Almost 300 Chinese nationals with fraudulent student visas are enrolled across 20 English language private training providers in Auckland, but there is no evidence the language schools knew of the fraud.

Immigration New Zealand (INZ) launched an investigation today to find and interview those who obtained visas using fake qualifications and falsified bank statements.

Two English language schools had 70 of the Chinese students with fraudulent student visas between them.

INZ would not disclose the names of the 20 language schools but directors of some English language schools contacted in Auckland were believed to be meeting to discuss the findings.


Head of Immigration New Zealand Steve Stuart said officials were trying to track down 231 people who had been given fraudulent visas through INZ's Beijing office. Sixty had visas that had expired, and the students could be deported.

Acting Immigration Minister Kate Wilkinson and Tertiary Education Minister Steven Joyce said it appeared two agents in Beijing and Shanghai facilitated the fraudulent student visas.

Routine random sampling found 279 visa applications contained some form of fraud - 48 of those students had either left the country or had not arrived.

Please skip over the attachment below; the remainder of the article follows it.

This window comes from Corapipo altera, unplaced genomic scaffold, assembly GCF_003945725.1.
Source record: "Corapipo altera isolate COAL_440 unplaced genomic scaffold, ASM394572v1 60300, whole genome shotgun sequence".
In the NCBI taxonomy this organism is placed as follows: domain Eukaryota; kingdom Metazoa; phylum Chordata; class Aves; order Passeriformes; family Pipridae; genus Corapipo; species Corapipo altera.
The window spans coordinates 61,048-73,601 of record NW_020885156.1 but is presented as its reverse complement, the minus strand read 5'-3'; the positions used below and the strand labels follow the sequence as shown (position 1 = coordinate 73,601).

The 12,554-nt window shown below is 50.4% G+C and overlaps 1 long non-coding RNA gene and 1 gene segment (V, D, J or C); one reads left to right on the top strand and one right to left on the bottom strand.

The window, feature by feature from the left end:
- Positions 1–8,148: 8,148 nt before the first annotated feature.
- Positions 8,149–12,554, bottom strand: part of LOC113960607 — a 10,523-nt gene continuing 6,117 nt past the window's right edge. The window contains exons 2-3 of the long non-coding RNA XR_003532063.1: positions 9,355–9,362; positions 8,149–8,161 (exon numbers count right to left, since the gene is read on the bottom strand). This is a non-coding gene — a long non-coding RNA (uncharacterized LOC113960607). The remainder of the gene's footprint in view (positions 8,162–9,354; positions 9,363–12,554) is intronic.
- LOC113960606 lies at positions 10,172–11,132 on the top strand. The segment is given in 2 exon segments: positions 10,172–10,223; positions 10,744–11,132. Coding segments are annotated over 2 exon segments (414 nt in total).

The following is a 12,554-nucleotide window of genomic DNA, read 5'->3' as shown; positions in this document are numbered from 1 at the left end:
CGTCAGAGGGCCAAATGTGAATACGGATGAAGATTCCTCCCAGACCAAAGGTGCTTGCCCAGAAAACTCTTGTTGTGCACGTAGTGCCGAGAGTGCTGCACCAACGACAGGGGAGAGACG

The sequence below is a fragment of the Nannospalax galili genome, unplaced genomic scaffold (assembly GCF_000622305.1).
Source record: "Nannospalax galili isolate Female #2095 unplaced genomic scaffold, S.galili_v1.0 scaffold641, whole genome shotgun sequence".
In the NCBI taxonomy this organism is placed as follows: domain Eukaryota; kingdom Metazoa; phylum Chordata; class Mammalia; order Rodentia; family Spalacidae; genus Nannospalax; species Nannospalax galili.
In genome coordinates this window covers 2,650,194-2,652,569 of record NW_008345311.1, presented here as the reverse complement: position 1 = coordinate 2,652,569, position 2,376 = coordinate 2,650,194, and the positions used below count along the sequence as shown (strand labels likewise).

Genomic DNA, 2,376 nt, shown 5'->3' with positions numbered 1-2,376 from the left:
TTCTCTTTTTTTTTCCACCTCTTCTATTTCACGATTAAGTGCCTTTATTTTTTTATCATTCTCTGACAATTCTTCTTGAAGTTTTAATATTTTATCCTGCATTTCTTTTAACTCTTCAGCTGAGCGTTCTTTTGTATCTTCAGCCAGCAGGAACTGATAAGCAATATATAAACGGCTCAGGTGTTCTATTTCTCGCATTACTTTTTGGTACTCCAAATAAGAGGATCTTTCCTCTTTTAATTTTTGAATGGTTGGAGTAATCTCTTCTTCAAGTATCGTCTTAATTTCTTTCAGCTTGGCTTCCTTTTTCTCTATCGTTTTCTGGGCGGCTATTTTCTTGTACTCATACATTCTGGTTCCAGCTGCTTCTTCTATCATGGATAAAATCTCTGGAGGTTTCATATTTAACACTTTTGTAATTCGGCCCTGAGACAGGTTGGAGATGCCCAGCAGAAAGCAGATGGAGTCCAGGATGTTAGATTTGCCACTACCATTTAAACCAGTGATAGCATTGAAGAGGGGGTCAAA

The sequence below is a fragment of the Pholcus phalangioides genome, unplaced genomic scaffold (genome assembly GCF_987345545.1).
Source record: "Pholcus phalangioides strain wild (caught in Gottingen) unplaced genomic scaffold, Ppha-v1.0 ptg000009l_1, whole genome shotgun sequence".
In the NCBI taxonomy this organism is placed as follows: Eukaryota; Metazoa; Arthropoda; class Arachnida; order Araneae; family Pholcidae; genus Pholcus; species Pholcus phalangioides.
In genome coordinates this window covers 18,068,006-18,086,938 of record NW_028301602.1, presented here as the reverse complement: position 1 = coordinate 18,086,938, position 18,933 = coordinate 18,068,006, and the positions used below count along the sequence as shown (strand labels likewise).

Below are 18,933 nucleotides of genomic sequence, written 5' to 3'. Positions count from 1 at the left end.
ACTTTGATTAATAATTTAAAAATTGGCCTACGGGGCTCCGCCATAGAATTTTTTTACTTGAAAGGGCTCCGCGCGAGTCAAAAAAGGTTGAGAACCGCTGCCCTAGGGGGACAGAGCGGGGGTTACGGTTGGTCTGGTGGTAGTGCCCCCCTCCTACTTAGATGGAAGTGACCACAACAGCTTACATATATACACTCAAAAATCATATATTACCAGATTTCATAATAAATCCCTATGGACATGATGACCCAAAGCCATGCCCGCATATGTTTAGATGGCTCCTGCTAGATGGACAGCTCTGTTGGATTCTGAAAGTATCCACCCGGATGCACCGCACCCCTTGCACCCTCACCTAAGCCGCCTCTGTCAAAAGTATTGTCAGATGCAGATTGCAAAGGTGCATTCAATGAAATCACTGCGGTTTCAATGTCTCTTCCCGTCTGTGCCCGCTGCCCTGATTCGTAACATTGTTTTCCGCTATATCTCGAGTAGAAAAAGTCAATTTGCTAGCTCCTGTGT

New Zealand received 25,000 applications from Chinese students each year.

Mr Joyce said there was no evidence the language schools knew the students had fraudulent visas.

"It is likely the private providers accepted the students in good faith,'' he said.

Immigration New Zealand, NZQA and Education New Zealand were investigating the breach.

Mr Joyce said qualifications gained by the students involved would not necessarily be stripped from them, but they would be dealt with on a case-by-case basis.

Ms Wilkinson said some of the students may have been misguided and were not part of the fraudulent activity.

The applications were believed to have begun in July last year and were uncovered a month ago. They made up the biggest breach Immigration New Zealand had uncovered.

Ms Wilkinson said she doubted staff at INZ were at fault, but an investigation would reveal more detail.

Mr Joyce said INZ would decide if charges would be laid against the two agents in China.

The University of Auckland's English Language Academy is not a private training establishment so was not among the 20 language schools involved, but a spokesman said it has its own visa office where all student visas are thoroughly checked.

Dominion English Schools' principal and general manager Martin Wall said he had received a letter today from Education New Zealand about the fraudulent visas.

Dominion English Schools did not have any Chinese students so was not involved.

"We have been operating English language schools since 1967 so we know who is dodgy and who isn't,'' he said.